in Houston, where as a student, professor, and bookseller I lived for seventeen years.
Houston was more or less my Paris, or such Paris as I had, and I still think of Rice University as my intellectual home. Every time I go there I meet the city limits sign fifty miles farther out. So ferocious and uncheckable is Houston’s growth, and Dallas’s also, that I consider it not impossible that a child born today could live to see the merging of these urban behemoths, which might occur somewhere near Madisonville, producing a megaplex whose models are already there in Arlington and Plano: travelers heading north on Interstate 45 are in Oklahoma before they are entirely free of Dallas.
In literary terms I was a reasonably brash young man when I wrote “A Handful of Roses,” but the thesis I argued, at times to the point of tedium, still seems to me indisputable: Texas in the sixties still thought of itself as a frontier; its cities and their residents were not yet maturely urban. In support of this thesis I cited various examples of a frequent resort to gunplay such as might occur on a frontier, my favorite being a snippet from one of the Houston papers about a diner on the always risky north side who shot a waiter because there weren’t enough beans in his chili; though equally exotic was another snippet someone sent me about a citibilly from Wichita Falls who drove his pickup through the wall of a honky-tonk and tried to run over his wife.
My point, much reiterated, was that Texans in the main were not yet able to handle the pressures of urban life. I saw this demonstrated on a hot summer day on the Houston beltway, where traffic neither moved nor offered the slightest prospects of movement, when the two cars in front of me bumped fenders; their drivers, both wearing ties and pinstripes, got out and flung themselves at one another. Soon they were rolling around on the burning pavement, in the traffic. Several drivers, including myself, tried to reason with them, and eventually it took, up to a point. Neither car was hurt at all, but the two men got up, exchanged insurance info, shook hands, and got back in their cars. Twenty minutes or so later the traffic moved normally again. Terrible traffic is the price Houstonians pay for living in a real city.
When I published my essays with the Wittliffs, they had no interest in curbing my wordage; they wanted as much book as they could get. Not so the Monthly: it serves a readership whose attention span is far from limitless. More than forty years have passed since I took that first look at the cities of Texas. Now many of its citizens have shaken off the frontier ethic and become mature urbanites. In response to this change, most of the cities have gone to the trouble to provide their better-informed residents some of the trappings of high culture. There are several excellent museums and an opera house or two. In addition, these cities have produced a number of locally grown artists who are good in various spheres. This is no small thing.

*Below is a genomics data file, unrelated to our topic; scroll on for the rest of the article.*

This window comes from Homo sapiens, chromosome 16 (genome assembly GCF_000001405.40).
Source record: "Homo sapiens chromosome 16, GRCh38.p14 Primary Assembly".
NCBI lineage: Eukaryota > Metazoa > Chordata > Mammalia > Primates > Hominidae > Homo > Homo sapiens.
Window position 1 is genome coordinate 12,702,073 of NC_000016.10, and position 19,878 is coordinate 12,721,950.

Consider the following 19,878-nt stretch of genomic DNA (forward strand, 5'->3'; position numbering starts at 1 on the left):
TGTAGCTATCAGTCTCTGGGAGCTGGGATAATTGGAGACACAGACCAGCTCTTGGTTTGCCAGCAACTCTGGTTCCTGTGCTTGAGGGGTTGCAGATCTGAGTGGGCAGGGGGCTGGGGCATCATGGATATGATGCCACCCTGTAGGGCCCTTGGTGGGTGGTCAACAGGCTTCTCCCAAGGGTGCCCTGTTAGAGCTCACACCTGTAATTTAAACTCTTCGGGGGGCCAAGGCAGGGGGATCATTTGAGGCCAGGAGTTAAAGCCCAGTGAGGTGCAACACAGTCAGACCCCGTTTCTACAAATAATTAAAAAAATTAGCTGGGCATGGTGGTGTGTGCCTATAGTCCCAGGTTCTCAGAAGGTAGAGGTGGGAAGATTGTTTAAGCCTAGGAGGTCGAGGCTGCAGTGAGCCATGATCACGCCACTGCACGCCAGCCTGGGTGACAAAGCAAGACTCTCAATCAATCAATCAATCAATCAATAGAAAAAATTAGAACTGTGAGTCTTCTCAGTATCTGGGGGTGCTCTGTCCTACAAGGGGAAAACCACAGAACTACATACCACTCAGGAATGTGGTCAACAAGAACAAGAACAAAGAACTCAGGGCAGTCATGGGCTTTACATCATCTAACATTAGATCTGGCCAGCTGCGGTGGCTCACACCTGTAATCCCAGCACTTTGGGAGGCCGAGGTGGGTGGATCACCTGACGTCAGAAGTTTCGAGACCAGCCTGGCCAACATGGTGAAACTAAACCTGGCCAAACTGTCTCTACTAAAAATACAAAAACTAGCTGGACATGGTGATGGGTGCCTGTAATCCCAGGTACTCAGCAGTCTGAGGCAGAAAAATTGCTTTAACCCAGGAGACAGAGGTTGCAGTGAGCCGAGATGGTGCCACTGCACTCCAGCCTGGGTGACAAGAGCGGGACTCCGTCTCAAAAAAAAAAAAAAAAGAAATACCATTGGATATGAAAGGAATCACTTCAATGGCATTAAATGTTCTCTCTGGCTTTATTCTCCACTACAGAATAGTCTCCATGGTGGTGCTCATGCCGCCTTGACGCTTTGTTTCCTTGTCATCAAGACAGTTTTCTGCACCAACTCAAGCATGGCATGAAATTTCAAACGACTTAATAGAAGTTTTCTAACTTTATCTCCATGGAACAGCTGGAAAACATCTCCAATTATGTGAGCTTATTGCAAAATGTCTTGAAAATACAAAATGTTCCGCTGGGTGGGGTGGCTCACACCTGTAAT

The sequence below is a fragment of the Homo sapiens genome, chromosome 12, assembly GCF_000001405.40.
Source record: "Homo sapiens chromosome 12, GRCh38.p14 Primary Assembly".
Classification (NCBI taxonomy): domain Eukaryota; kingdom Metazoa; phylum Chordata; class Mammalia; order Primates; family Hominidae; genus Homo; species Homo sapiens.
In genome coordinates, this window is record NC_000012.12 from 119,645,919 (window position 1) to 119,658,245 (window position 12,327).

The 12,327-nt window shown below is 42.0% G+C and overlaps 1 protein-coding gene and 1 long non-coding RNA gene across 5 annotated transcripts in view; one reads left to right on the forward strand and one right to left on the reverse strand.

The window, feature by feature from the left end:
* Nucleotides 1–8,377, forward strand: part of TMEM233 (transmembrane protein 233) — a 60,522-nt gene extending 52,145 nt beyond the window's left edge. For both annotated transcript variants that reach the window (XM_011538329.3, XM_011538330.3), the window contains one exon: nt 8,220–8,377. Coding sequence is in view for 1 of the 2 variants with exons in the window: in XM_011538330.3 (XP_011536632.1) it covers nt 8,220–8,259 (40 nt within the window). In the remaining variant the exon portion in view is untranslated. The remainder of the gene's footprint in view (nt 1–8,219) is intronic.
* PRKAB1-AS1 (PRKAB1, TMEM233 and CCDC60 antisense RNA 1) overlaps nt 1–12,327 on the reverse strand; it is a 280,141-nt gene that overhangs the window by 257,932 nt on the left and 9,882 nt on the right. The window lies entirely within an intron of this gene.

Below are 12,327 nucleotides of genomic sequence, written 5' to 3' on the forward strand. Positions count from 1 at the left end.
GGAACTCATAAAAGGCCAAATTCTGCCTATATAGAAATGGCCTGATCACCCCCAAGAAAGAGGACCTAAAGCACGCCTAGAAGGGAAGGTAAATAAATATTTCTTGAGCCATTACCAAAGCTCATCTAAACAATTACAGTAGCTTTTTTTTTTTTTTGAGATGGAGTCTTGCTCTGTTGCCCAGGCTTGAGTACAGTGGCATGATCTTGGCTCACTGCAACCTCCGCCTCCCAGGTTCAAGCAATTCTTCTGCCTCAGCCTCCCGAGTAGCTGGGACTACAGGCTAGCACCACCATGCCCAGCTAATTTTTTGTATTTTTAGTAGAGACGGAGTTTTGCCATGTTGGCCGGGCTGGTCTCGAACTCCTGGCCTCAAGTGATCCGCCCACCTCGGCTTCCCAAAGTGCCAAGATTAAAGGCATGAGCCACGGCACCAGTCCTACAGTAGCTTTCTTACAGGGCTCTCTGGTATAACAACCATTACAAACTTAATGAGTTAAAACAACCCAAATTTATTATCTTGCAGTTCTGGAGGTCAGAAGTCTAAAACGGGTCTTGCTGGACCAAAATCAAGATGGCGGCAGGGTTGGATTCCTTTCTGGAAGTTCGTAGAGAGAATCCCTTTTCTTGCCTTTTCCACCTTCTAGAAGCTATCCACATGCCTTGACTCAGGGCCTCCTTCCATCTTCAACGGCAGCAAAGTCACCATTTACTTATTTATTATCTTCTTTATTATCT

We’re not just hicks with money now, though there are still quite a few hicks, some of whom have money, and there’s been some rather interesting generational change. A few years ago I happened to be driving to DFW Airport on Texas Highway 114, which passes what used to be Bunker Hunt’s country retreat near the small town of Roanoke. Bunker, who has had serious reverses, was having a yard sale. Bunker Hunt? Yard sale? Had time permitted, I would have stopped and bought a lawn chair or something, but time didn’t permit. On Highway 114 as it is today, no amount of time is enough, and Bunker Hunt’s former home is now owned by Ross Perot Jr., who keeps a few buffalo, along with much else, north of Fort Worth. There is an international cargo airport in the area now, and a NASCAR facility whose parking lot is said to hold 80,000 cars. And NASCAR fills it.
If I were to anatomize the six major cities more or less in order of urban merit, I would now put Houston first by a large margin: it’s a great city. Next would come Austin and Fort Worth. The latter has those three world-class museums, plus that glorious livestock exchange building over by the Stockyards, and Austin has a music scene that has nurtured both my son, James, and my grandson, Curtis, not to mention the ebullient Kinky Friedman and many another gifted bard. Dallas I haven’t enjoyed since the sixties, when I could still scout books at the Harper’s big bookshop in Deep Ellum, where my son now often performs. Dallas is a second-rate city that wishes it were first-rate.
San Antonio, too, I most enjoyed when it had a big messy bookshop, in this case, Brock’s, whose owner, Norman Brock, was known as poor broke Brock. The River Walk is still the most gracious promenade in Texas, and the breads at the Liberty Bar are wonderful—if you enjoy bread, and who doesn’t?
El Paso just doesn’t feel to me like a Texas city. It’s Mexico or, at the very least, New Mexico. It’s hard even to drive through it on the Ten and not be aware of the carnage across the river. My friend the writer Tom Miller, who has driven every mile of the border and written about it, told me recently that he had stopped crossing the bridge into Juárez. It is now too scary.
The pages I devoted to Austin in In a Narrow Grave recall a rather giddy time when the city boiled down to the Legislature and the university, plus a few fairly uninhibited women who picked and choosed between such celebrities as not infrequently drifted in. The nearest thing to a celebrity locally was the novelist Bill Brammer,